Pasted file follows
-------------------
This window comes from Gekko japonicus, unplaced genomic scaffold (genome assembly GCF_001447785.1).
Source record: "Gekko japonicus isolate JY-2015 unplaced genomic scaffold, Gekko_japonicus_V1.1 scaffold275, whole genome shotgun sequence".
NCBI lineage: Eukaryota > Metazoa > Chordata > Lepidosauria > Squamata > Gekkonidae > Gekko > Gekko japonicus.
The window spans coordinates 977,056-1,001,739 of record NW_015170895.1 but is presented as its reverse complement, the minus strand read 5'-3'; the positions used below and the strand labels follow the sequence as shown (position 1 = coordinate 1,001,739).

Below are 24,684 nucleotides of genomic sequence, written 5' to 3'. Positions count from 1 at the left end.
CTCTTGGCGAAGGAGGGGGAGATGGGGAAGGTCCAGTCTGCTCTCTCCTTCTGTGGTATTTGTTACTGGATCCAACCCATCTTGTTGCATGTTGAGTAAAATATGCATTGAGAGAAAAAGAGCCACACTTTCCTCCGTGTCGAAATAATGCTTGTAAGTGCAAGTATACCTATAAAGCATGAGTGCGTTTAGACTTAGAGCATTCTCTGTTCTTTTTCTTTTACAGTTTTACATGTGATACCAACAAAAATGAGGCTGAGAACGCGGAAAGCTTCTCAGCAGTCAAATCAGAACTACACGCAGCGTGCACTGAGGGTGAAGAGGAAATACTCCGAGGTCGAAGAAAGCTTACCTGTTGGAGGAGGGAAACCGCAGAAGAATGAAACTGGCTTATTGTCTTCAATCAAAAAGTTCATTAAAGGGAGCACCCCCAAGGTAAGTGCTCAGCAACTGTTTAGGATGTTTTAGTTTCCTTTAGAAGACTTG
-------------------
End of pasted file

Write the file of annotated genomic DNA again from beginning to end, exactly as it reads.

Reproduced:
This window comes from Gekko japonicus, unplaced genomic scaffold (genome assembly GCF_001447785.1).
Source record: "Gekko japonicus isolate JY-2015 unplaced genomic scaffold, Gekko_japonicus_V1.1 scaffold275, whole genome shotgun sequence".
NCBI lineage: Eukaryota > Metazoa > Chordata > Lepidosauria > Squamata > Gekkonidae > Gekko > Gekko japonicus.
The window spans coordinates 977,056-1,001,739 of record NW_015170895.1 but is presented as its reverse complement, the minus strand read 5'-3'; the positions used below and the strand labels follow the sequence as shown (position 1 = coordinate 1,001,739).

Below are 24,684 nucleotides of genomic sequence, written 5' to 3'. Positions count from 1 at the left end.
CTCTTGGCGAAGGAGGGGGAGATGGGGAAGGTCCAGTCTGCTCTCTCCTTCTGTGGTATTTGTTACTGGATCCAACCCATCTTGTTGCATGTTGAGTAAAATATGCATTGAGAGAAAAAGAGCCACACTTTCCTCCGTGTCGAAATAATGCTTGTAAGTGCAAGTATACCTATAAAGCATGAGTGCGTTTAGACTTAGAGCATTCTCTGTTCTTTTTCTTTTACAGTTTTACATGTGATACCAACAAAAATGAGGCTGAGAACGCGGAAAGCTTCTCAGCAGTCAAATCAGAACTACACGCAGCGTGCACTGAGGGTGAAGAGGAAATACTCCGAGGTCGAAGAAAGCTTACCTGTTGGAGGAGGGAAACCGCAGAAGAATGAAACTGGCTTATTGTCTTCAATCAAAAAGTTCATTAAAGGGAGCACCCCCAAGGTAAGTGCTCAGCAACTGTTTAGGATGTTTTAGTTTCCTTTAGAAGACTTG